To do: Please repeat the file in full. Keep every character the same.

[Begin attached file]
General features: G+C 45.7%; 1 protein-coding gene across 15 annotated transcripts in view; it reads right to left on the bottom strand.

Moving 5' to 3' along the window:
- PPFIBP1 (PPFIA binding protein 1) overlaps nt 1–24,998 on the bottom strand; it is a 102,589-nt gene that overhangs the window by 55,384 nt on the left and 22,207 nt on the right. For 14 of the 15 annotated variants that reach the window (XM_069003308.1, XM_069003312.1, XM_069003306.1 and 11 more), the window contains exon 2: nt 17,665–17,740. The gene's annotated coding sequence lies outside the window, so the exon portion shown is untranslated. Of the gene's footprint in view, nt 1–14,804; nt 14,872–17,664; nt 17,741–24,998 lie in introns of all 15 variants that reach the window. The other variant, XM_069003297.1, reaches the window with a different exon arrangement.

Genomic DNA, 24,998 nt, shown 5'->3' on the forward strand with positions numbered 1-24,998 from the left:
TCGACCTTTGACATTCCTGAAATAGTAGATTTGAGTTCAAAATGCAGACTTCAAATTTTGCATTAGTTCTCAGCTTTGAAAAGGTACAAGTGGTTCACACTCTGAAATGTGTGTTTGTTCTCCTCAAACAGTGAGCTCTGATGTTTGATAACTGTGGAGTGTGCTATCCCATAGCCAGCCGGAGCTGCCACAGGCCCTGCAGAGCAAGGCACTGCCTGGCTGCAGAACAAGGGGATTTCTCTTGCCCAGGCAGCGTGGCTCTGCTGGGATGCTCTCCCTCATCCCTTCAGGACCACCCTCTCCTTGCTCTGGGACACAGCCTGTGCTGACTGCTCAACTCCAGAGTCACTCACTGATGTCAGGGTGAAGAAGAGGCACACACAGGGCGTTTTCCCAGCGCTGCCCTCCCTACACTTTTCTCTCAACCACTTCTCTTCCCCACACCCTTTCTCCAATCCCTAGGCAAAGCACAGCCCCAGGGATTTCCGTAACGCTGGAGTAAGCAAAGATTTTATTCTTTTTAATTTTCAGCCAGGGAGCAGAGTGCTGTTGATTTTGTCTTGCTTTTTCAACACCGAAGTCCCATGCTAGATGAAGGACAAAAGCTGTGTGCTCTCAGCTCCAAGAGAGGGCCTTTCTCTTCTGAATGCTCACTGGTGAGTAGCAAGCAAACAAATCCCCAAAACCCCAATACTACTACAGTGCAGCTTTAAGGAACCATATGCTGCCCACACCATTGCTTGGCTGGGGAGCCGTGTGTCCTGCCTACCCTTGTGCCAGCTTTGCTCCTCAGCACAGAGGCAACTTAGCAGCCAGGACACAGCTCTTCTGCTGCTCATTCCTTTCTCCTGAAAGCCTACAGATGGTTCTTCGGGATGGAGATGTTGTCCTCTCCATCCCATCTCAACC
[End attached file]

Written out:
General features: G+C 45.7%; 1 protein-coding gene across 15 annotated transcripts in view; it reads right to left on the bottom strand.

Moving 5' to 3' along the window:
- PPFIBP1 (PPFIA binding protein 1) overlaps nt 1–24,998 on the bottom strand; it is a 102,589-nt gene that overhangs the window by 55,384 nt on the left and 22,207 nt on the right. For 14 of the 15 annotated variants that reach the window (XM_069003308.1, XM_069003312.1, XM_069003306.1 and 11 more), the window contains exon 2: nt 17,665–17,740. The gene's annotated coding sequence lies outside the window, so the exon portion shown is untranslated. Of the gene's footprint in view, nt 1–14,804; nt 14,872–17,664; nt 17,741–24,998 lie in introns of all 15 variants that reach the window. The other variant, XM_069003297.1, reaches the window with a different exon arrangement.

Genomic DNA, 24,998 nt, shown 5'->3' on the forward strand with positions numbered 1-24,998 from the left:
TCGACCTTTGACATTCCTGAAATAGTAGATTTGAGTTCAAAATGCAGACTTCAAATTTTGCATTAGTTCTCAGCTTTGAAAAGGTACAAGTGGTTCACACTCTGAAATGTGTGTTTGTTCTCCTCAAACAGTGAGCTCTGATGTTTGATAACTGTGGAGTGTGCTATCCCATAGCCAGCCGGAGCTGCCACAGGCCCTGCAGAGCAAGGCACTGCCTGGCTGCAGAACAAGGGGATTTCTCTTGCCCAGGCAGCGTGGCTCTGCTGGGATGCTCTCCCTCATCCCTTCAGGACCACCCTCTCCTTGCTCTGGGACACAGCCTGTGCTGACTGCTCAACTCCAGAGTCACTCACTGATGTCAGGGTGAAGAAGAGGCACACACAGGGCGTTTTCCCAGCGCTGCCCTCCCTACACTTTTCTCTCAACCACTTCTCTTCCCCACACCCTTTCTCCAATCCCTAGGCAAAGCACAGCCCCAGGGATTTCCGTAACGCTGGAGTAAGCAAAGATTTTATTCTTTTTAATTTTCAGCCAGGGAGCAGAGTGCTGTTGATTTTGTCTTGCTTTTTCAACACCGAAGTCCCATGCTAGATGAAGGACAAAAGCTGTGTGCTCTCAGCTCCAAGAGAGGGCCTTTCTCTTCTGAATGCTCACTGGTGAGTAGCAAGCAAACAAATCCCCAAAACCCCAATACTACTACAGTGCAGCTTTAAGGAACCATATGCTGCCCACACCATTGCTTGGCTGGGGAGCCGTGTGTCCTGCCTACCCTTGTGCCAGCTTTGCTCCTCAGCACAGAGGCAACTTAGCAGCCAGGACACAGCTCTTCTGCTGCTCATTCCTTTCTCCTGAAAGCCTACAGATGGTTCTTCGGGATGGAGATGTTGTCCTCTCCATCCCATCTCAACC